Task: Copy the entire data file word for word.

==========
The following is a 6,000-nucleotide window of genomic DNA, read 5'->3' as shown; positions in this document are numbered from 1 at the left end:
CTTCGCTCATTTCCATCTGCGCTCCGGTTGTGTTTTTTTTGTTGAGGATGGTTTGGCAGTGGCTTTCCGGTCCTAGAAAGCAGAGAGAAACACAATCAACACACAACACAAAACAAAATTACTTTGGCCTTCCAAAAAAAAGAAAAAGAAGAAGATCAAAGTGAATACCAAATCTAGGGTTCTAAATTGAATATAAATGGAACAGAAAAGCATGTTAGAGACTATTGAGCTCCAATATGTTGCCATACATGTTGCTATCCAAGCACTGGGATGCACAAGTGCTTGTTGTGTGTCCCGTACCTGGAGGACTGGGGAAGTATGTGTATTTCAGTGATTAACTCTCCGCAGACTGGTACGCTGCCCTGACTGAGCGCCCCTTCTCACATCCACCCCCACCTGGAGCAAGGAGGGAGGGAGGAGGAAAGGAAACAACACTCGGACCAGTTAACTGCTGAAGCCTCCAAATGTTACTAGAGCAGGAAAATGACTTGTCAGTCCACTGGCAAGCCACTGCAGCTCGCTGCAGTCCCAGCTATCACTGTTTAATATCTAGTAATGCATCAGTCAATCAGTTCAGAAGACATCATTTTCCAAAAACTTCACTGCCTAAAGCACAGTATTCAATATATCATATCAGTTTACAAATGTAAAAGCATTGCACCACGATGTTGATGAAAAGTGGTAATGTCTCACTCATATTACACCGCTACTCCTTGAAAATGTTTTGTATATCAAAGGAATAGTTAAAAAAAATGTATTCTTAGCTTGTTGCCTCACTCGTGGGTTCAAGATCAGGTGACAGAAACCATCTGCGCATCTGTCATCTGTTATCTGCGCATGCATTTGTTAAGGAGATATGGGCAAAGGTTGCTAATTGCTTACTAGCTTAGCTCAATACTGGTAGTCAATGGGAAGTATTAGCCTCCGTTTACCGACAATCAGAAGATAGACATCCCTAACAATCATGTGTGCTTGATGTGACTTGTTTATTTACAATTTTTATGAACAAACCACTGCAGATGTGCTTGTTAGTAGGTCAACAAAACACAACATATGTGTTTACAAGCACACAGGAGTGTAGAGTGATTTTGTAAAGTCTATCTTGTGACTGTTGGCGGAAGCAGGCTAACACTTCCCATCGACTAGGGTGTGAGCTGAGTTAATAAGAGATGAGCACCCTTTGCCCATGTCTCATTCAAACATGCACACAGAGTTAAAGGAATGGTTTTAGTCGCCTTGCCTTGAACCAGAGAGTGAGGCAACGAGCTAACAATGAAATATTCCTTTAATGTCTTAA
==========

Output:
The following is a 6,000-nucleotide window of genomic DNA, read 5'->3' as shown; positions in this document are numbered from 1 at the left end:
CTTCGCTCATTTCCATCTGCGCTCCGGTTGTGTTTTTTTTGTTGAGGATGGTTTGGCAGTGGCTTTCCGGTCCTAGAAAGCAGAGAGAAACACAATCAACACACAACACAAAACAAAATTACTTTGGCCTTCCAAAAAAAAGAAAAAGAAGAAGATCAAAGTGAATACCAAATCTAGGGTTCTAAATTGAATATAAATGGAACAGAAAAGCATGTTAGAGACTATTGAGCTCCAATATGTTGCCATACATGTTGCTATCCAAGCACTGGGATGCACAAGTGCTTGTTGTGTGTCCCGTACCTGGAGGACTGGGGAAGTATGTGTATTTCAGTGATTAACTCTCCGCAGACTGGTACGCTGCCCTGACTGAGCGCCCCTTCTCACATCCACCCCCACCTGGAGCAAGGAGGGAGGGAGGAGGAAAGGAAACAACACTCGGACCAGTTAACTGCTGAAGCCTCCAAATGTTACTAGAGCAGGAAAATGACTTGTCAGTCCACTGGCAAGCCACTGCAGCTCGCTGCAGTCCCAGCTATCACTGTTTAATATCTAGTAATGCATCAGTCAATCAGTTCAGAAGACATCATTTTCCAAAAACTTCACTGCCTAAAGCACAGTATTCAATATATCATATCAGTTTACAAATGTAAAAGCATTGCACCACGATGTTGATGAAAAGTGGTAATGTCTCACTCATATTACACCGCTACTCCTTGAAAATGTTTTGTATATCAAAGGAATAGTTAAAAAAAATGTATTCTTAGCTTGTTGCCTCACTCGTGGGTTCAAGATCAGGTGACAGAAACCATCTGCGCATCTGTCATCTGTTATCTGCGCATGCATTTGTTAAGGAGATATGGGCAAAGGTTGCTAATTGCTTACTAGCTTAGCTCAATACTGGTAGTCAATGGGAAGTATTAGCCTCCGTTTACCGACAATCAGAAGATAGACATCCCTAACAATCATGTGTGCTTGATGTGACTTGTTTATTTACAATTTTTATGAACAAACCACTGCAGATGTGCTTGTTAGTAGGTCAACAAAACACAACATATGTGTTTACAAGCACACAGGAGTGTAGAGTGATTTTGTAAAGTCTATCTTGTGACTGTTGGCGGAAGCAGGCTAACACTTCCCATCGACTAGGGTGTGAGCTGAGTTAATAAGAGATGAGCACCCTTTGCCCATGTCTCATTCAAACATGCACACAGAGTTAAAGGAATGGTTTTAGTCGCCTTGCCTTGAACCAGAGAGTGAGGCAACGAGCTAACAATGAAATATTCCTTTAATGTCTTAA